A veteran of the Korean war and the Malayan emergency, Keith Payne was deployed to Vietnam in 1969. In May, Keith was commanding a Mobile Strike Force battalion when it came under attack by NVA forces. Injured in the attack, Keith ordered his troops to fall back to a secure location and regroup. In the evening Keith set off through enemy held territory to retrieve 40 of his wounded soldiers before leading his party back to base. Keith received a Victoria Cross for his gallantry and is now the only living member of the AATTV to have received the military's highest decoration. He's pictured above displaying his military medals including the Victoria Cross.


John White

John White joined the AATTV in 1968 and became a platoon commander of an Indigenous Special Forces unit. In May, John and his team were sent to reinforce Ngok Tavak, an isolated camp that had come under attack from NVA forces. The battle was a resounding success for the NVA claiming the lives of 31 American and Vietnamese soldiers and forcing an evacuation of the camp. John was later awarded a 'Mention in Dispatches' for showing leadership under fire.


Bruce Davies

Bruce Davies did 3 tours of Vietnam with both the AATTV and the 1st Royal Australian Regiment. First deployed in 1967, Bruce served with ARVN Infantry and Special Forces units in some of the most hostile regions of the country. Bruce earned a mention in Dispatches in 1970 and a Commendation for Distinguished Service in Vietnam in the End of War List. He was appointed a Member of the British Empire for his service and has since written three books about the war; 'The Men Who Persevered', 'Vietnam' and 'The Battle at Ngok Tavak'. 


Ian Teague

Ian Teague joined the AATTV in 1965 and was posted to a Covert Action Branch of the CIA. Ian helped pioneer a the concept of People's Action Teams - small units of local people tasked to protect their own village and locate enemy infiltrators. In later years the Team's first Commanding Officer, Colonel Ted Serong, suggested Ian's efforts were the most successful single element in the conduct of the Vietnam War.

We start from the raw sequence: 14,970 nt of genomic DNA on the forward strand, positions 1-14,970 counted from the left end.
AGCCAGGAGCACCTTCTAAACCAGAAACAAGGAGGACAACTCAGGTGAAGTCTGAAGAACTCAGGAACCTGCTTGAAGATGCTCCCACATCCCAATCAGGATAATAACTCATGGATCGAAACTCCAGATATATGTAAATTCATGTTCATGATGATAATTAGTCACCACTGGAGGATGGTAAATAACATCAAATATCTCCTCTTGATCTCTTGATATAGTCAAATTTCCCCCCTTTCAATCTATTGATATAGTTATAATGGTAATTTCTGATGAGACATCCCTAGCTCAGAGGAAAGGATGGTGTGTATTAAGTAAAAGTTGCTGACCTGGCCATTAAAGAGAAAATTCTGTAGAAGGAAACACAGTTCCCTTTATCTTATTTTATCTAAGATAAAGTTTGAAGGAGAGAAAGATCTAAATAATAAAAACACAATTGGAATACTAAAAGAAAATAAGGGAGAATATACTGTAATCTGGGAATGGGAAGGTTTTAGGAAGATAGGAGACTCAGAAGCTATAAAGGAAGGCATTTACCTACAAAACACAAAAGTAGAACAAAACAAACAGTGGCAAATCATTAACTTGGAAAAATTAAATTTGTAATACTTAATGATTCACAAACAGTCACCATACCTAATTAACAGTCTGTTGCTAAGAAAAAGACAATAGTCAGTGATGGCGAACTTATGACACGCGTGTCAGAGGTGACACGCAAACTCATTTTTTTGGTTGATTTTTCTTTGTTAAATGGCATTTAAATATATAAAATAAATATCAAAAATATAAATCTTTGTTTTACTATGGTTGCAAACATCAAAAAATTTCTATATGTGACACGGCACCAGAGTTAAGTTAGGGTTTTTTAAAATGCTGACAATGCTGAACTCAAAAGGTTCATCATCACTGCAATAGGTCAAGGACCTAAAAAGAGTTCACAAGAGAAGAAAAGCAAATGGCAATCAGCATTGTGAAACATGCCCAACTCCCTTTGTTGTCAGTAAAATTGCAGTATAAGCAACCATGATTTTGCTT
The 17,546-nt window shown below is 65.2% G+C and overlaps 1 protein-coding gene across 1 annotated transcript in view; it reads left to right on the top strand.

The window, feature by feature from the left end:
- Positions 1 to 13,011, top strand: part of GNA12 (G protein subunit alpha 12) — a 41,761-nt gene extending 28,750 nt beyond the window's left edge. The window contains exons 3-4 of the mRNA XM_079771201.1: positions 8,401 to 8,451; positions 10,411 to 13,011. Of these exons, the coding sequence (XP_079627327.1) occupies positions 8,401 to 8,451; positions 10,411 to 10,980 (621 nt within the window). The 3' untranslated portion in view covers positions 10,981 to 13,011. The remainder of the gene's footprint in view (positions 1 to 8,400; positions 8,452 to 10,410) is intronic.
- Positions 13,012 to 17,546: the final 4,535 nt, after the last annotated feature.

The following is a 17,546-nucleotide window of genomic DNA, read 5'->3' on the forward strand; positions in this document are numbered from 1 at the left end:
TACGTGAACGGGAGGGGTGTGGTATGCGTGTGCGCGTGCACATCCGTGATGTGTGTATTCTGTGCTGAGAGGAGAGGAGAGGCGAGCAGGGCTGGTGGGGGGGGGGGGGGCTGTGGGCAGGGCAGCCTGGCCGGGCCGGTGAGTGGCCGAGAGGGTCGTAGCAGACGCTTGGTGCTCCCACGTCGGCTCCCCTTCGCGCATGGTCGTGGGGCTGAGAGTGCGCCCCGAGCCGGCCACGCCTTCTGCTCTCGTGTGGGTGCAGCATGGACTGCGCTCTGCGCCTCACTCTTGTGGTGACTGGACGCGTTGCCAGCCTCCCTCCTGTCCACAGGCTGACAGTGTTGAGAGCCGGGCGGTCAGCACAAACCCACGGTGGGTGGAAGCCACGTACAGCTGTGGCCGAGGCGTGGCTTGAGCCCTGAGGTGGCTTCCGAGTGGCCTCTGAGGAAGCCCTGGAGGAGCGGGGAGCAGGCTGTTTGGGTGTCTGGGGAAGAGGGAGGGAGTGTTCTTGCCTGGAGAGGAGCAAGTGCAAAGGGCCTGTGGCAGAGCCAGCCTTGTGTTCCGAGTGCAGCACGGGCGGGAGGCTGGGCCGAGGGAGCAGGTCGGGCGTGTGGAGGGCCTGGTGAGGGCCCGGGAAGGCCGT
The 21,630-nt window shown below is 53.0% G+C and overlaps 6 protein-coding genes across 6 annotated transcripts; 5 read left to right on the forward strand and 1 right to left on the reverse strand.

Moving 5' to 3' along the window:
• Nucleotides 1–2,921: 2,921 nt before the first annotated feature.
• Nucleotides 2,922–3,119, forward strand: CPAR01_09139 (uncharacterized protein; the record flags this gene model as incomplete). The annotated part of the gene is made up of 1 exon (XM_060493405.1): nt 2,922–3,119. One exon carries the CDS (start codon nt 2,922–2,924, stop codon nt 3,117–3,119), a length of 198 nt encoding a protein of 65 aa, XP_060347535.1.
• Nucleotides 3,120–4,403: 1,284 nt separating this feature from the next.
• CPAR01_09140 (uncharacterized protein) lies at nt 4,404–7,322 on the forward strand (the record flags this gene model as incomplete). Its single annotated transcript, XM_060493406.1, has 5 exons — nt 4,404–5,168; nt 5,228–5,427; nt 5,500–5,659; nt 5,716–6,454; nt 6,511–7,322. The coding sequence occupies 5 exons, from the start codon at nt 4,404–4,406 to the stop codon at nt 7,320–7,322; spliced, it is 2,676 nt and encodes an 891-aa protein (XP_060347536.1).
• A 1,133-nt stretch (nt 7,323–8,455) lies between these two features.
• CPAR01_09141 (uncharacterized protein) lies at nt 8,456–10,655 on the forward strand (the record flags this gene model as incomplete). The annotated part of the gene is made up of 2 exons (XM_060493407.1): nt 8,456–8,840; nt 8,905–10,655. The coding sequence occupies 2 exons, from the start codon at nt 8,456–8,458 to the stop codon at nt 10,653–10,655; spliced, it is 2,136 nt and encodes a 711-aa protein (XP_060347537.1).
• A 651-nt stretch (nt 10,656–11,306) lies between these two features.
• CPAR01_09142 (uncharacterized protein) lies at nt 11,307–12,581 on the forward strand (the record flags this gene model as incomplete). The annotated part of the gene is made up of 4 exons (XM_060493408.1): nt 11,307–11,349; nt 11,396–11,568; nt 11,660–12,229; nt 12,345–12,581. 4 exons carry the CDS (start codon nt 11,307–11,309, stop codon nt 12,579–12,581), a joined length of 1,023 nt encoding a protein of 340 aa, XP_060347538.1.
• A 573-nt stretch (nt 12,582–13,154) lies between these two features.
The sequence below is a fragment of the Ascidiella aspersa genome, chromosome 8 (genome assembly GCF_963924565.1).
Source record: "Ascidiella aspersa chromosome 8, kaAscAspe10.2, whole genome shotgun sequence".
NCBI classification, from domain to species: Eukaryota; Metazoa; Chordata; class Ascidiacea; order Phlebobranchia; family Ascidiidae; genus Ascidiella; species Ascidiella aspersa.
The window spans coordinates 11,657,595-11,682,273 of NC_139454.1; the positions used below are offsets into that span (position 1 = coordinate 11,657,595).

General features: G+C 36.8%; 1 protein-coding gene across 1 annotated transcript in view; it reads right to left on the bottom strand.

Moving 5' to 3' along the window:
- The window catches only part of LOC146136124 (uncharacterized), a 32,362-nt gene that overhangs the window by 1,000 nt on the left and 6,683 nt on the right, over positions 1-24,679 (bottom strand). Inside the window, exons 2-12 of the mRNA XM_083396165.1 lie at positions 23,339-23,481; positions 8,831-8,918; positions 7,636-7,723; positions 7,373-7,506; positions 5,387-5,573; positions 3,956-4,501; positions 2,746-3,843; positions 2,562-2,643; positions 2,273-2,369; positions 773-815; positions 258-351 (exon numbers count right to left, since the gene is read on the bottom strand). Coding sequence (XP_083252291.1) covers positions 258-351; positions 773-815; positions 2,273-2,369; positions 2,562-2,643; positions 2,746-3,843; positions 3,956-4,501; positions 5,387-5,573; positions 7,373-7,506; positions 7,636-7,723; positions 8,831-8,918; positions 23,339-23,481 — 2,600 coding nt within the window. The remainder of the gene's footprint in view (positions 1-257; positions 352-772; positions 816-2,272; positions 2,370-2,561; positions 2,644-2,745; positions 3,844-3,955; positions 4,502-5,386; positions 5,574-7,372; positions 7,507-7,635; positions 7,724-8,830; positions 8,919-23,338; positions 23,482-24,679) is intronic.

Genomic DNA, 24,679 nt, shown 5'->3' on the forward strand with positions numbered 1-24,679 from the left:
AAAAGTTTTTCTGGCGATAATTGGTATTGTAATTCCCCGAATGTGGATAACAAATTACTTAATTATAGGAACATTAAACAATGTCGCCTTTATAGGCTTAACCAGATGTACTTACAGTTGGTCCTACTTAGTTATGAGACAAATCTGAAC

Robert Haggerty 

Bob Haggerty was deployed with the first contingent of advisers arriving in Vietnam in 1962. Bob instructed members of the South Vietnamese National Guard before advising an armoured regiment. In 1966 Bob returned to Vietnam and joined the 1st Australian Taskforce for a second tour. 


Adrian Clunies-Ross 

Adrian Clunies-Ross was deployed with the first contingent of advisers arriving in Vietnam in 1962. As a senior adviser at the Dong Da National Training Centre, Adrian was responsible for the overall coordination of new troops. After his first deployment Adrian returned to Vietnam becoming the 2IC of 8 Royal Australian Regiment in Phuoc Tuy.

More about Vietnam: The War That Made Australia
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Retracing their steps: the AATTV veterans return to Vietnam
The veterans of the Australian Army Training Team Vietnam go back to where it all began.
About Vietnam: The War That Made Australia
This new three-part documentary series is the story of the Australian Army Training Team (Vietnam) who, from 1962 to 1972, fought shoulder-to-shoulder with the Vietnamese army and became the most decorated unit of the Vietnam War.